Seminar | February 2 | 4-5 p.m. | 348 Hearst Memorial Mining Building
Professor Uli Wiesner, Cornell University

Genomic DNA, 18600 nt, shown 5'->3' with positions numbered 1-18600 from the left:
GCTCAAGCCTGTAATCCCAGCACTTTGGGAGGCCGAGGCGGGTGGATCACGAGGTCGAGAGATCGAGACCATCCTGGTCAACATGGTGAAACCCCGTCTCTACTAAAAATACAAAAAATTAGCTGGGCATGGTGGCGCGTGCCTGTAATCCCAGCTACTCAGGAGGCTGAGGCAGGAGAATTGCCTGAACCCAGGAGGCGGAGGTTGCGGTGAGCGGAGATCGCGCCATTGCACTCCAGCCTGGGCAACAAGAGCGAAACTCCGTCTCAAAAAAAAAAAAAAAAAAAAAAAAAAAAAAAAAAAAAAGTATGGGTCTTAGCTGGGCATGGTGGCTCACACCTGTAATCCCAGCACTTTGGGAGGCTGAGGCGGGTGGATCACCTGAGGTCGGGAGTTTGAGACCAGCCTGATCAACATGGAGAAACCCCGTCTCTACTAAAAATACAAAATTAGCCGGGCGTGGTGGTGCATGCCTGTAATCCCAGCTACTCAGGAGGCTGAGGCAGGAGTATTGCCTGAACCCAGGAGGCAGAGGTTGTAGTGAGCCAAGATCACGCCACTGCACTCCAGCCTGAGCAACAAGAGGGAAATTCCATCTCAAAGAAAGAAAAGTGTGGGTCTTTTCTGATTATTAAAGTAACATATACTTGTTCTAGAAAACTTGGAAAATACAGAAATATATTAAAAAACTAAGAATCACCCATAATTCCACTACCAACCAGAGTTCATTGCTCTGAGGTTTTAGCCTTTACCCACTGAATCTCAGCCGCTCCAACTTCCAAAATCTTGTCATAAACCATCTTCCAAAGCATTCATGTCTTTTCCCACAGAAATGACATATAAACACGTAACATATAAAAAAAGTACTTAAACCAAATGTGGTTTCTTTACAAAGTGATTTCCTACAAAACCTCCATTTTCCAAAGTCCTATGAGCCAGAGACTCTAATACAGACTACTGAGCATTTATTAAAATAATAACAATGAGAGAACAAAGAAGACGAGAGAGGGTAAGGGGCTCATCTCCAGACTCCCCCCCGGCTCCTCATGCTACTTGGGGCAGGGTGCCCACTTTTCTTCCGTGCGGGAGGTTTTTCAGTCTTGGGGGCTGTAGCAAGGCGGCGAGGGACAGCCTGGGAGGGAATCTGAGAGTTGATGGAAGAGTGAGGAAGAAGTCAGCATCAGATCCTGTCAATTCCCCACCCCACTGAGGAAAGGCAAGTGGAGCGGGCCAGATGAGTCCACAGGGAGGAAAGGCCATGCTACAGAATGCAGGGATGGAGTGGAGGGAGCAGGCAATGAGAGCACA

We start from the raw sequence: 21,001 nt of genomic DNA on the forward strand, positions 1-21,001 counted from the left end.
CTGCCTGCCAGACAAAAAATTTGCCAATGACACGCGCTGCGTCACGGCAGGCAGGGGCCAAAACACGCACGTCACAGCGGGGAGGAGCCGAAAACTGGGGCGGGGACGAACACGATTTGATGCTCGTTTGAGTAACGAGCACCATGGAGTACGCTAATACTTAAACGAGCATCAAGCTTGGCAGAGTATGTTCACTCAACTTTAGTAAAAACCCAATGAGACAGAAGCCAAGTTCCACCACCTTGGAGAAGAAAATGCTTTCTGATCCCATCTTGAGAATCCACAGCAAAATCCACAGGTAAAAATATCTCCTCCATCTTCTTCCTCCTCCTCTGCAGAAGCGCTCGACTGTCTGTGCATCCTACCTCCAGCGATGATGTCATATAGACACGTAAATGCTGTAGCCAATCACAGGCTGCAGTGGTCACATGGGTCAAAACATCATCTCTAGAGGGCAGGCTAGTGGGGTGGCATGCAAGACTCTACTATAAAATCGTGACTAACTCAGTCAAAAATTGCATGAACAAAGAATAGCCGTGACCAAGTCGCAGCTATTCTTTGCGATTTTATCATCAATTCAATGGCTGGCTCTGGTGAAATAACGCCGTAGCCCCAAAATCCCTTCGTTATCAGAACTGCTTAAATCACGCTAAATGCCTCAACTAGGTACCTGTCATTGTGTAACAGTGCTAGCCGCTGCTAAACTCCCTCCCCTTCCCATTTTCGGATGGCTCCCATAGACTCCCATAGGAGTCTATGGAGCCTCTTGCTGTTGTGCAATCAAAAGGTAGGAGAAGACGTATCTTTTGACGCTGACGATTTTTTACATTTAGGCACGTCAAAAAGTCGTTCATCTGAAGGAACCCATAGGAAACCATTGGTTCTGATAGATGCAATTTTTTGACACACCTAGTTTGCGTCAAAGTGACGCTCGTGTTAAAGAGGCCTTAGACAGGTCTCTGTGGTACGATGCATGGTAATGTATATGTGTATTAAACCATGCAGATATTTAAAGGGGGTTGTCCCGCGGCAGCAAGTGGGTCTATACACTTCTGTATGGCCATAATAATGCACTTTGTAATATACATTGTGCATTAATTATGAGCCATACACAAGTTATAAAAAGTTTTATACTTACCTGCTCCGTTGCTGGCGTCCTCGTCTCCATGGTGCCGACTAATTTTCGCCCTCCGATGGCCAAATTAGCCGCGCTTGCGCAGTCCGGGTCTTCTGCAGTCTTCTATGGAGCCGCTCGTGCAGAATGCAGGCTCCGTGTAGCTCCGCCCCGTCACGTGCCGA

Global problems including energy conversion and storage, clean water and human health require increasingly complex, multi-component and functional materials with unprecedented control over composition, structure, and order down to the nanoscale. This talk will give examples for the rational design of novel functional hybrid nanomaterials inspired by biological examples. Discussion will include formation of self-assembled hybrid nanoparticles referred to as Cornell dots (C dots) as well as polymer-nanoparticle self-assembly derived synthetic porous materials with amorphous, polycrystalline, and epitaxially grown single-crystal structures. Experiments will be compared to theoretical predictions to provide physical insights into formation principles. The aim of the described work is to understand the underlying fundamental chemical, thermodynamic and kinetic formation principles enabling generalization of results over a wide class of materials systems. Examples will cover the formation of hierarchical structures at equilibrium as well as via processes far away from equilibrium. Targeted applications of the prepared systems will include the development of fluorescent hybrid probes for nanomedicine, nanostructured hybrids for energy conversion and storage devices, as well as the formation of first self assembled superconductors.